List of Top 10 Angel Investors in India

Name Major Domains of InvestmentPast Investments
Rajan Anandan: Managing Director, Sequoia CapitalBig data, Analytics, Online health care, Mobile commerce, Consumer internet, Digital mediaInstamojo, Travelkhana, Explara, Social Cops, Letsventure, LBB, PopXo
Girish Mathrubootham: CEO,  FreshWorksSAAS, customer support, Enterprise Software, Consumer Internet, Education, Content & Listing Platforms Whatfix, The Ken, Innov8, GoBumpr and iService, Unacademy, Factor Daily, Inkmonk, Zarget

Sanjay Mehta: Founder, MAIA Intelligence


Clean technology, Enterprise Software, Consumer Internet and HealthcareLoginext, Lawrato, OYO, Box8, Orange Scape, Fab Alley
Gokul Rajaram:  Ex-Product Director, FacebookSaas, Internet Services, Analytics & AI, Media & EntertainmentLivSpace, Edu Fire, Daily.co, Buffer, Loop, Flipora, Whatfix

Ratan Tata: Ex-Chairman, Tata Industries


Technology Sector, E-commerce, Affiliate Sectors, etc.Xiaomi, Urban Ladder NestAway, One97 Communication, Snapdeal, UrbanClap, YourStory, Tracxn, Abra, niki.ai, Moglix, Teabox, ClimaCell Inc., GOQii, Lybrate, Crayon Data, MadRat Games, Cashkaro

Amit Somani: Managing Partner, Prime Venture Partners


Travel Industry, Consumer Internet

Qikwell Technologies India, Advises Phone Warrior Inc, Ixigo.com,

HotelTravel.com, and MindTickle.

Anupam Mittal: Founder & CEO, People Group


Technology, Consumer Internet, Mobile, Healthcare and SaaS

HackerEarth, Drivezy, Kae Capital, Letsventure, Ola Cabs, Truebil, myHQ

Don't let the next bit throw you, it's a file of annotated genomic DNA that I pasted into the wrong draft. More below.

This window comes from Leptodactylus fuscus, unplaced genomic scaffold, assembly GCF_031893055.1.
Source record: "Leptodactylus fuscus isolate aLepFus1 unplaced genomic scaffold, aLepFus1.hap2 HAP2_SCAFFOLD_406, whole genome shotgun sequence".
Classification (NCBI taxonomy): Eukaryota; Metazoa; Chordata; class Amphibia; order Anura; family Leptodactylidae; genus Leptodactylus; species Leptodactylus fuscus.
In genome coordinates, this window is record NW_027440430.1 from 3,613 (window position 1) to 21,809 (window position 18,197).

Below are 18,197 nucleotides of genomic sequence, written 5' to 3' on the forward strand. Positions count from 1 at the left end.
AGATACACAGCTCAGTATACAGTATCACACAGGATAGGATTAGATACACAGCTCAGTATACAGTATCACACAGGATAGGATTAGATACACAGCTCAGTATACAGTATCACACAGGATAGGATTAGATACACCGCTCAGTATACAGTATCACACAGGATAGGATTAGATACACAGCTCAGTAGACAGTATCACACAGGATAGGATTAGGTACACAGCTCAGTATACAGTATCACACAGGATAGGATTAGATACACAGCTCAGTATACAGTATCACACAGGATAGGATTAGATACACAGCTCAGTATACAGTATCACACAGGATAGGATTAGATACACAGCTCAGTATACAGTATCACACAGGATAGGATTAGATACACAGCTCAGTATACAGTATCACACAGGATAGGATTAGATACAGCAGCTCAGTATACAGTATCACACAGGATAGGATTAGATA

Anand Chandrasekaran: Director, Facebook


Consumer internet, B2c and p2p Marketplaces, Fintech and SaaSLetsVenture, Fynd, InnerChef, Instalively, NoBroker, Wooplr

Sandeep Tandon: Co-founder, FreeCharge


Internet Services, FinTech, Healthcare, EducationRazorpay, Inc42, Tablehero, Unacademy, Fabelio, Remitware Payments, Pocket Aces, Ziploan
Naveen Tewari: Founder, InMobiCoworking Spaces, Online Games, Technology

Wooplr, Springboard, Razorpay, LetsVenture, Indus OS, Mettl, Zimmber,

ZAPR, Mango Games.

The most appealing angel investments are typically startups and early-stage companies that can be scaled for growth. This implies that your company should be able to rapidly increase sales over the coming years without seeing a significant increase in fixed expenditures and expenses. Angel investors might be a wise choice if you're willing to give up ownership and possibly management of your business and believe you'd benefit from having an experienced investor on board.

Angel Investors vs. Venture Capitalists

Venture capitalists and angel investors differ in the way they invest. While both may be high net worth individuals, a venture capitalist is a professional investor, while an angel investor is typically not. In general, angel investors invest in early-stage companies, while venture capitalists invest in later-stage companies.

Angel investors are typically less risk averse than VCs and hence more willing to take risks on new concepts or ideas which have not been tested yet but have the potential for success. We've seen some examples of this where angels have invested early on into startups that became big names like Flipkart (Sachin Bansal) & Snapdeal (Kunal Bahl).

  • How can an angel investor generate income?

  • Can anyone be an angel investor?

  • Are angel investors a good idea?

  • How many angel investors are there in India?

  • How do angel investors get funding?

  • How are angel investors paid back?